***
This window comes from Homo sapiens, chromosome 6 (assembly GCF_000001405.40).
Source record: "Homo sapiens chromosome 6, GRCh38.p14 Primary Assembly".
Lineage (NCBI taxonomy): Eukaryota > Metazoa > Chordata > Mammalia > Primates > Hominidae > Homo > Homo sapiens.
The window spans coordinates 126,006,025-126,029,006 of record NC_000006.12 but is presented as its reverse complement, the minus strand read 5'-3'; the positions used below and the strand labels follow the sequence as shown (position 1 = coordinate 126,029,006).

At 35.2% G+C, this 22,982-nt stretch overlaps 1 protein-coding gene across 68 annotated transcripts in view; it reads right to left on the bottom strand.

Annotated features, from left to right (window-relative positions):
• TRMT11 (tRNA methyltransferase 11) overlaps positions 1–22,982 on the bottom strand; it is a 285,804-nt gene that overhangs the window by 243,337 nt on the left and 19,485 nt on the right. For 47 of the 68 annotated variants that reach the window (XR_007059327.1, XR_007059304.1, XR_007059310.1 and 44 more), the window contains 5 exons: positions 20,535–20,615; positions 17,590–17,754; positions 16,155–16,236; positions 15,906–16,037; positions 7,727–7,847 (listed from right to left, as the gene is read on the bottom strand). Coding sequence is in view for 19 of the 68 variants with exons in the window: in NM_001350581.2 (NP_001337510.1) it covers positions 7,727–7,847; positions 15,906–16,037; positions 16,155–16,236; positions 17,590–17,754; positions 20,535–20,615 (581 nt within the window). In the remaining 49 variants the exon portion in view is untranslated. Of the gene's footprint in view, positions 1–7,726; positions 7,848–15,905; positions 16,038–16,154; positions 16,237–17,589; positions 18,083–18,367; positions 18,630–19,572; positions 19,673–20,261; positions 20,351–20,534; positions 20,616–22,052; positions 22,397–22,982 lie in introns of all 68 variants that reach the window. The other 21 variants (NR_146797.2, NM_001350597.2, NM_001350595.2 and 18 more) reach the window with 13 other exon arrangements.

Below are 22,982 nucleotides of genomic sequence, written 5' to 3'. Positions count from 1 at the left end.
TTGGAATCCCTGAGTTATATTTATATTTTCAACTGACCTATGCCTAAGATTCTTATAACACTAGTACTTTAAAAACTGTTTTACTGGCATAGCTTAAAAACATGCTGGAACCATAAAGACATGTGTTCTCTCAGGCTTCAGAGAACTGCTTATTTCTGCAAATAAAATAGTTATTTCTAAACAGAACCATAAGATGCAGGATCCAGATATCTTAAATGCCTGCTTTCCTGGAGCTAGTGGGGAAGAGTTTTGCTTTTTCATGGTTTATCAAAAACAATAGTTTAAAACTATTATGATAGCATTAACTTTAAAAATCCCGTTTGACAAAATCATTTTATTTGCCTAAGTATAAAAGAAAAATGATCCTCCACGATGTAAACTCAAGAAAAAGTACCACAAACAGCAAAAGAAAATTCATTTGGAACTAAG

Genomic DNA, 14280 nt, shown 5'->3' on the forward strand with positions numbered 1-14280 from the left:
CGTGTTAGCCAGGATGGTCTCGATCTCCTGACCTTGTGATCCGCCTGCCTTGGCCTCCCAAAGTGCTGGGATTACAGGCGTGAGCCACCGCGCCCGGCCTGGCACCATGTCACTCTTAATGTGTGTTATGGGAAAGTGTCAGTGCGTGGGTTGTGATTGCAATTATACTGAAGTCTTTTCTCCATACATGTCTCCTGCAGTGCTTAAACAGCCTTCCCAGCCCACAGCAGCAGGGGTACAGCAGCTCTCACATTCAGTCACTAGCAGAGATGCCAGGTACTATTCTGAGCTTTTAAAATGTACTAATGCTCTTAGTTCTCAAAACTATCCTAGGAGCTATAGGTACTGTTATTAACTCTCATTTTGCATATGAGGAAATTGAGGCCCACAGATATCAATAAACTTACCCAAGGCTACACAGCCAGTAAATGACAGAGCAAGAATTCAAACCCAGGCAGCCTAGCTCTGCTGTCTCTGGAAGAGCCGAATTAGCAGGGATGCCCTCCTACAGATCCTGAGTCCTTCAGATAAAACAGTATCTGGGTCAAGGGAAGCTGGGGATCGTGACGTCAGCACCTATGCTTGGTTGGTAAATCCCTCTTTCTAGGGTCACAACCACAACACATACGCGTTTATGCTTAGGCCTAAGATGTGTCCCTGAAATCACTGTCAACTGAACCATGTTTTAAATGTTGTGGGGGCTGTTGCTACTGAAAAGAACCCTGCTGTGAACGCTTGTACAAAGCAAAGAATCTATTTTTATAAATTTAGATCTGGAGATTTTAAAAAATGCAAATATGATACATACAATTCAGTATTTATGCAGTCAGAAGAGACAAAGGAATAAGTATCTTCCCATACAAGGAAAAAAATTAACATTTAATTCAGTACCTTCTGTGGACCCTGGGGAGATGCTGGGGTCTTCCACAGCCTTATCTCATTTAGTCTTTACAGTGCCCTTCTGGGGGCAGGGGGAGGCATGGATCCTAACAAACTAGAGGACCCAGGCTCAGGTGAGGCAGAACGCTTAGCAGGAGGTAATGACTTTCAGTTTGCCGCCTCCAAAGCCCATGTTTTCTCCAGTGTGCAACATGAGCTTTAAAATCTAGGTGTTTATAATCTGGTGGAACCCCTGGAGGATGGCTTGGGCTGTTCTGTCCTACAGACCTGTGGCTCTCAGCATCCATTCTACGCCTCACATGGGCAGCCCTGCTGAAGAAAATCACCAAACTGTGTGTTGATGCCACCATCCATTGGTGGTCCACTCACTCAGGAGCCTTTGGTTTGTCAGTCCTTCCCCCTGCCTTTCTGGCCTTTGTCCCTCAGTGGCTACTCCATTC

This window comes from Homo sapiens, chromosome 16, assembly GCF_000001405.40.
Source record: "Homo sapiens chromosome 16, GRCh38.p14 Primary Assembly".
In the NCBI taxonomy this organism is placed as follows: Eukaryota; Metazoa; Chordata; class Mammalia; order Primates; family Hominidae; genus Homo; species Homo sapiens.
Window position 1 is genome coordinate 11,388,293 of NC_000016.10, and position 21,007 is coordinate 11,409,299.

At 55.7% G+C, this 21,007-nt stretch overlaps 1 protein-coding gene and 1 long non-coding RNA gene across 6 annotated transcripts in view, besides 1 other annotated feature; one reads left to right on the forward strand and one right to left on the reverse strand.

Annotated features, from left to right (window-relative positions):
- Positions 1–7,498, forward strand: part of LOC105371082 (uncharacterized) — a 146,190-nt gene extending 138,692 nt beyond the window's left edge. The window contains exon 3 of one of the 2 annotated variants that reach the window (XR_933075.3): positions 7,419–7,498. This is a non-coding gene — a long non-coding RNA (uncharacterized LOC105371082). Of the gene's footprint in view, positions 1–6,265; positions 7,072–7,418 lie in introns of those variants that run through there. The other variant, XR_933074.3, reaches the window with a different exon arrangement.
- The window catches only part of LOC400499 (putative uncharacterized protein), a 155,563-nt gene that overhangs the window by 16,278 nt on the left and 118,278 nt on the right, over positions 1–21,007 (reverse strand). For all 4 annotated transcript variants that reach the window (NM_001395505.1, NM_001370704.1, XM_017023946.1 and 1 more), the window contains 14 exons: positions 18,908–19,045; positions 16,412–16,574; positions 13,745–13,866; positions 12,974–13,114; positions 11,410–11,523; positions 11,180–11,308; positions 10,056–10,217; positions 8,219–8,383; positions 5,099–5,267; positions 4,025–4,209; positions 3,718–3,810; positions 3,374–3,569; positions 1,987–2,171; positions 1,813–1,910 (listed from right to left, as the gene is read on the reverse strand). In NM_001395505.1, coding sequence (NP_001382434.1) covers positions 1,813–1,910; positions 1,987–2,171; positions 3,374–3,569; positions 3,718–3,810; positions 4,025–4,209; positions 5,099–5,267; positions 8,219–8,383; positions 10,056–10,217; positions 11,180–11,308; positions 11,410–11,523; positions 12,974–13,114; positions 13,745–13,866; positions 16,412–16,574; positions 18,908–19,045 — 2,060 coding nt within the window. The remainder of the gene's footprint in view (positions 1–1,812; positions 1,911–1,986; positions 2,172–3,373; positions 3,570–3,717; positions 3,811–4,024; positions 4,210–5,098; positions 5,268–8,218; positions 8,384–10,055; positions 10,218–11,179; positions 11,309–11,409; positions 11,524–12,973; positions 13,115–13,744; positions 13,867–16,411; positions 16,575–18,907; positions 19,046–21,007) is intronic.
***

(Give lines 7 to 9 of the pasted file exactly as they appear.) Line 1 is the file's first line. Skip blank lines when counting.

• TRMT11 (tRNA methyltransferase 11) overlaps positions 1–22,982 on the bottom strand; it is a 285,804-nt gene that overhangs the window by 243,337 nt on the left and 19,485 nt on the right. For 47 of the 68 annotated variants that reach the window (XR_007059327.1, XR_007059304.1, XR_007059310.1 and 44 more), the window contains 5 exons: positions 20,535–20,615; positions 17,590–17,754; positions 16,155–16,236; positions 15,906–16,037; positions 7,727–7,847 (listed from right to left, as the gene is read on the bottom strand). Coding sequence is in view for 19 of the 68 variants with exons in the window: in NM_001350581.2 (NP_001337510.1) it covers positions 7,727–7,847; positions 15,906–16,037; positions 16,155–16,236; positions 17,590–17,754; positions 20,535–20,615 (581 nt within the window). In the remaining 49 variants the exon portion in view is untranslated. Of the gene's footprint in view, positions 1–7,726; positions 7,848–15,905; positions 16,038–16,154; positions 16,237–17,589; positions 18,083–18,367; positions 18,630–19,572; positions 19,673–20,261; positions 20,351–20,534; positions 20,616–22,052; positions 22,397–22,982 lie in introns of all 68 variants that reach the window. The other 21 variants (NR_146797.2, NM_001350597.2, NM_001350595.2 and 18 more) reach the window with 13 other exon arrangements.

Below are 22,982 nucleotides of genomic sequence, written 5' to 3'. Positions count from 1 at the left end.
TTGGAATCCCTGAGTTATATTTATATTTTCAACTGACCTATGCCTAAGATTCTTATAACACTAGTACTTTAAAAACTGTTTTACTGGCATAGCTTAAAAACATGCTGGAACCATAAAGACATGTGTTCTCTCAGGCTTCAGAGAACTGCTTATTTCTGCAAATAAAATAGTTATTTCTAAACAGAACCATAAGATGCAGGATCCAGATATCTTAAATGCCTGCTTTCCTGGAGCTAGTGGGGAAGAGTTTTGCTTTTTCATGGTTTATCAAAAACAATAGTTTAAAACTATTATGATAGCATTAACTTTAAAAATCCCGTTTGACAAAATCATTTTATTTGCCTAAGTATAAAAGAAAAATGATCCTCCACGATGTAAACTCAAGAAAAAGTACCACAAACAGCAAAAGAAAATTCATTTGGAACTAAG